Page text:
Mathew Clements

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Mathew Clements
Person Mathew Clements
First name Mathew
Middle name(s)
Last name Clements
Spouse of
Widow of
Occupation Blockmaker
Secondary shorebased occupation
Mariner occupation
Associated with ship(s)
Training Not apprentice
Is apprentice of
Was apprentice of
Had apprentice(s)
Citizen Unknown
Literacy Signature
Has opening text Mathew Clements
Has signoff text Mathew Clements
Signoff image (Invalid transcription image)
Language skills English language
Has interpreter
Birth street
Birth parish
Birth town
Birth county
Birth province
Birth country
Res street Wapping
Res parish Saint Mary Matfelon alias Whitechapel
Res town London
Res county
Res province
Res country England
Birth year 1616
Marriage year
Death year
Probate date
First deposition age 42
Primary sources
Act book start page(s)
Personal answer start page(s)
Allegation start page(s)
Interrogatories page(s)
Deposition start page(s) HCA 13/72 f.223r Annotate
Chancery start page(s)
Letter start page(s)
Miscellaneous start page(s)
Act book date(s)
Personal answer date(s)
Allegation date(s)
Interrogatories date(s)
Deposition date(s) Feb 4 1658
How complete is this biography?
Has infobox completed Yes
Has synthesis completed No
Has HCA evidence completed No
Has source comment completed No
Ship classification
Type of ship Shore based trade
Silver Ship litigation in 1650s
Role in Silver Ship litigation None

Biographical synthesis

Mathew Clements (b. ca. 1616; d. aft.1666). Blockmaker.

Resident in 1658 in Wapping in the parish of Saint Mary Matsellon Whitechapel.

Appears in 1666 hearth tax returns for the hamlet of Wapping ("Wapping hamblett") with a residence of four hearths, between the residence of Thomas jaques (five hearths) and Mathew Searle (four hearths).[1]

Possibly the same Mathew Clements identified in an allegation made by John Corbin, former master of the Roger and Edmund on June 23rd 1655. The allegation is in a cause brought by Charles Mitchell and Mathew Clements for goods and materials allegedly delivered to the master and the ship the Roger and Edmund. However, the allegation does not specify what type of goods and materials they were.

Evidence from High Court of Admiralty

Forty-two year old Mathew Clements deposed on February 4th 1658 in the High Court of Admiralty. He was examined on an allegation dated December 9th 1657 on behalf of Warner in the case of "Warner against Watson and Howe".[2]

This is the same Mathew Clements, blockmaker, who himself brought a cause in 1658, together with gunmaker Charles Mitchell, in the High Court of Admiralty. The cause was "Mitchell and Clements against the Roger and Edmond and against John Corbin Master and against others coming in for their interest". There are four depositions made in support of Mitchell and Clements made by a gunmaker, a former gunner on the Roger and Edmond, a pulleymaker and a blockmaker.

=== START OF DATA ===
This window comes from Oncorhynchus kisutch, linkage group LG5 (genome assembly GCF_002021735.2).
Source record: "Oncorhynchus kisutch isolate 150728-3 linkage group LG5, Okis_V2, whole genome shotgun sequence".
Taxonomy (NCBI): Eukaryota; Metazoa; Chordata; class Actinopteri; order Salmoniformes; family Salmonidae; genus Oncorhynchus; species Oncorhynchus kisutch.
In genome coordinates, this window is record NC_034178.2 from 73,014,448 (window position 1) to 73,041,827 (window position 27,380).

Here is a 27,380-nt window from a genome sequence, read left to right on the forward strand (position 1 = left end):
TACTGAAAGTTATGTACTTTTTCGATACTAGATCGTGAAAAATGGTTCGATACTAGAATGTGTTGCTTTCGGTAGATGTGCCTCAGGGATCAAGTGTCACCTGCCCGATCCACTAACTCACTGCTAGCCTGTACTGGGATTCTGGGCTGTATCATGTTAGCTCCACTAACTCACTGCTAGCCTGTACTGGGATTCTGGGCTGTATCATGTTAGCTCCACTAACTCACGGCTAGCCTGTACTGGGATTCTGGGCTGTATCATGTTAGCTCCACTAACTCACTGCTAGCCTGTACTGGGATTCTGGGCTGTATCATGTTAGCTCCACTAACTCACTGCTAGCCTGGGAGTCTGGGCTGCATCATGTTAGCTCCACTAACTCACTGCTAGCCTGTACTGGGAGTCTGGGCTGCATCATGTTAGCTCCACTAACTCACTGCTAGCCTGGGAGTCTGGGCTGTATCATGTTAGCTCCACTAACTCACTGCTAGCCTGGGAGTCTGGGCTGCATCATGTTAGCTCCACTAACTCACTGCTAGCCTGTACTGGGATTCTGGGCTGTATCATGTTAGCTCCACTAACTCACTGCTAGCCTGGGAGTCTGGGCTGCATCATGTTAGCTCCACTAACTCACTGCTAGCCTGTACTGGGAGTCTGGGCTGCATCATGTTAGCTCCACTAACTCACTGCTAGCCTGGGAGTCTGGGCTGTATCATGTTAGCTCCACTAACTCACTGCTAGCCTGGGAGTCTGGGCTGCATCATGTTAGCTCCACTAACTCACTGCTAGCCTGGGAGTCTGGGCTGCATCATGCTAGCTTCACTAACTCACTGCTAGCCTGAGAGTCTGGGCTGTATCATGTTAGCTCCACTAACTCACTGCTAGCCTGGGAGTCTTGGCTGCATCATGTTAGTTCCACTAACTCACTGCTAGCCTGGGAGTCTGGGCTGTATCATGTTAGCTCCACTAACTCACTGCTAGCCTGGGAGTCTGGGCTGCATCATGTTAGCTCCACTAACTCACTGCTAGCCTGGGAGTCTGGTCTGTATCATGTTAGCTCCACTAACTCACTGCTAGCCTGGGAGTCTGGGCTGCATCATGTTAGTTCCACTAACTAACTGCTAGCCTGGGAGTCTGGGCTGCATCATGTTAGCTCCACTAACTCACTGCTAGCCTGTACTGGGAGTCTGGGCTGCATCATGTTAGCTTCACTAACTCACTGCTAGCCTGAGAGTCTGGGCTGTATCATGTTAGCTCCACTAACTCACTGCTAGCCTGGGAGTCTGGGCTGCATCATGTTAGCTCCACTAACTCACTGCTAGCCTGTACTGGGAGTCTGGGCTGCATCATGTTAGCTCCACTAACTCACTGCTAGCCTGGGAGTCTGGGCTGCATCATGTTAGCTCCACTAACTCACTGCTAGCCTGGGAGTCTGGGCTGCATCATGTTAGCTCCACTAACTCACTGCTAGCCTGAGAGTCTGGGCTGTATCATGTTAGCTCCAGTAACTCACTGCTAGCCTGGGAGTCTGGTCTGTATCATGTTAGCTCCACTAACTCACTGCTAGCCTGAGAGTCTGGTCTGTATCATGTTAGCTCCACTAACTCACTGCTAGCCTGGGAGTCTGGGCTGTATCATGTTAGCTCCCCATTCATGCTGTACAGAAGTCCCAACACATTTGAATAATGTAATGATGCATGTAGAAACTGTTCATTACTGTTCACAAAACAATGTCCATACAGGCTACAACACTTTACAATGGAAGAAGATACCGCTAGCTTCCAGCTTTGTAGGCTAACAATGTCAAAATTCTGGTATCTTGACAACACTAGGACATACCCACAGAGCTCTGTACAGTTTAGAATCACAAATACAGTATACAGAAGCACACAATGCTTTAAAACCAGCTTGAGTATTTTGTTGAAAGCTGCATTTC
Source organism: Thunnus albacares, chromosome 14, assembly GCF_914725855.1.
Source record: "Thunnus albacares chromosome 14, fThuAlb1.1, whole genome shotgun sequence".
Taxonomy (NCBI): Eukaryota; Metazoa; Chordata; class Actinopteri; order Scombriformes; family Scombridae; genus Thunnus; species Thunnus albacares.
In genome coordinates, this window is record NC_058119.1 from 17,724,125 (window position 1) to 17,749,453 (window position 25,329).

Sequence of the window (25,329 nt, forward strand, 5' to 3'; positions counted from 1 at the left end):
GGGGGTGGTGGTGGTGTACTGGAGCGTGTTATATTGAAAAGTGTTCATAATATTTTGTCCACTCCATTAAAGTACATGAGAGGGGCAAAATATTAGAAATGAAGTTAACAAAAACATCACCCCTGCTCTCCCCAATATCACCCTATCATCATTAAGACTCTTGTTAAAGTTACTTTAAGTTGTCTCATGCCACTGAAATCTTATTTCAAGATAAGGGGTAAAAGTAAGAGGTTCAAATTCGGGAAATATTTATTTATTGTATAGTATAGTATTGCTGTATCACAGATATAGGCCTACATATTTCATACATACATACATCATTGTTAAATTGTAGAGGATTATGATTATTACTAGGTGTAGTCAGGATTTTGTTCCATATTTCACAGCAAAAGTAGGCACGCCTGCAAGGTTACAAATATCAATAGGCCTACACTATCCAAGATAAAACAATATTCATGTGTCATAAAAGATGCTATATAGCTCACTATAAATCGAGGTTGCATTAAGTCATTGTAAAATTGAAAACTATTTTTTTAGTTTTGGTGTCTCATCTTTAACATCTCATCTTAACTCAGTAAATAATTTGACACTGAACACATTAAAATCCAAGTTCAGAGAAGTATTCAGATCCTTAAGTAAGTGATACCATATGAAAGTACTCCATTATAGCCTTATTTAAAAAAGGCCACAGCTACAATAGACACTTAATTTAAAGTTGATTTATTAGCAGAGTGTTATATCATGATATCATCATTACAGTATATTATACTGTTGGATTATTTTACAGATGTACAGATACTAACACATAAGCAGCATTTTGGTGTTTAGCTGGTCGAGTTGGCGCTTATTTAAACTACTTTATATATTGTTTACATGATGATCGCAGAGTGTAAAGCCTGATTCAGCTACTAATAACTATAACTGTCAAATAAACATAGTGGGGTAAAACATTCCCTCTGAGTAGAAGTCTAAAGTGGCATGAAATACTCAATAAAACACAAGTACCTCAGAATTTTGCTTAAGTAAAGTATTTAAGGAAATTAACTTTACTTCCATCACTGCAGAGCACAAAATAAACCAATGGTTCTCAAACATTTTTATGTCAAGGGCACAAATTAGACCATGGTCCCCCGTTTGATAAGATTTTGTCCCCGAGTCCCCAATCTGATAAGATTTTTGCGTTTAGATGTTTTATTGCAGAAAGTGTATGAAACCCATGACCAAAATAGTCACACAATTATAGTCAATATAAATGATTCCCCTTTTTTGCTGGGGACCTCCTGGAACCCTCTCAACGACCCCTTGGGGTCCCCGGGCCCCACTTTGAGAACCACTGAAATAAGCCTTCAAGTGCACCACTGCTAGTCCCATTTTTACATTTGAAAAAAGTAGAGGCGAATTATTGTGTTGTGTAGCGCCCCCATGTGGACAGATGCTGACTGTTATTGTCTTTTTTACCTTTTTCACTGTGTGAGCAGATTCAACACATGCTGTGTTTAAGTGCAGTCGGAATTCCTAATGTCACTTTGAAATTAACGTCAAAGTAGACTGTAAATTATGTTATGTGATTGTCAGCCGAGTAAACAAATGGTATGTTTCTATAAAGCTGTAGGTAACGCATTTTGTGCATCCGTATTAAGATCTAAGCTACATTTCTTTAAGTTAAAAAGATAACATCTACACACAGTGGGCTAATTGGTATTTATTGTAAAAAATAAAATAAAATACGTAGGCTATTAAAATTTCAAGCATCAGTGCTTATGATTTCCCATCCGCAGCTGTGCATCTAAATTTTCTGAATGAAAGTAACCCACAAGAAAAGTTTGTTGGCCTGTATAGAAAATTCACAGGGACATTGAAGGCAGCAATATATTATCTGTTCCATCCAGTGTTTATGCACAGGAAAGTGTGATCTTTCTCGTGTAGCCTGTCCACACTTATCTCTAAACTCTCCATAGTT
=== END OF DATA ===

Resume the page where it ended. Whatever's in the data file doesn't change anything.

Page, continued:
It is not clear where the shop of Mathew Clements was located, though it is likely to be in the parish of Wapping in the parish of Saint Mary Matsellon Whitechapel, the place of residence he gave in his own 1658 deposition. The bargain for the delivery of goods and materials was sealed in a house in Southwark, where Mitchell and Clements met with John Corbin to discuss delivery of goods and materials.

Thomas Salmon, fifty year old late gunner of the Roger and Edmond, living in Saint Mary Matsellon alias Whitechapel, deposed on February 20th 1658 on behalf of Mitchel and Clements.[3]. Salmon stated that he was ordered by John Corbin in July 1656 to fetch the goods and materials listed in two schedules attached to the allegation from the respective shops of Charles Mitchell and Mathew Clements.[4]

John Mitchell, a twenty-three year old gunmaker of the Liberty of The Tower, deposed on February 20th 1658 on behalf of Mitchel and Clements. He provides considerable detail of the goods and materials delivered by Mitchell and Clements. Mitchell stated that "hee was present in company with the arlate John Corbyn. Charles Mitchell and Mathew Clements at a house in the Burrough of Southwarke about three or fower moneths since and there heard the sayd Corbin Mitchell and Clements have some discourse touching certayne goods and materialls by them formerly delivered to him the sayd Corbin or his order, by them the sayd Mitchell and Clements for the use of a shipp called the Roger and Edmond whereof the sayd Corbin was at the tyme of the delivery of the sayd goods master, (being as this deponent beleeveth the same shipp Roger and Edmond arlate)"[5]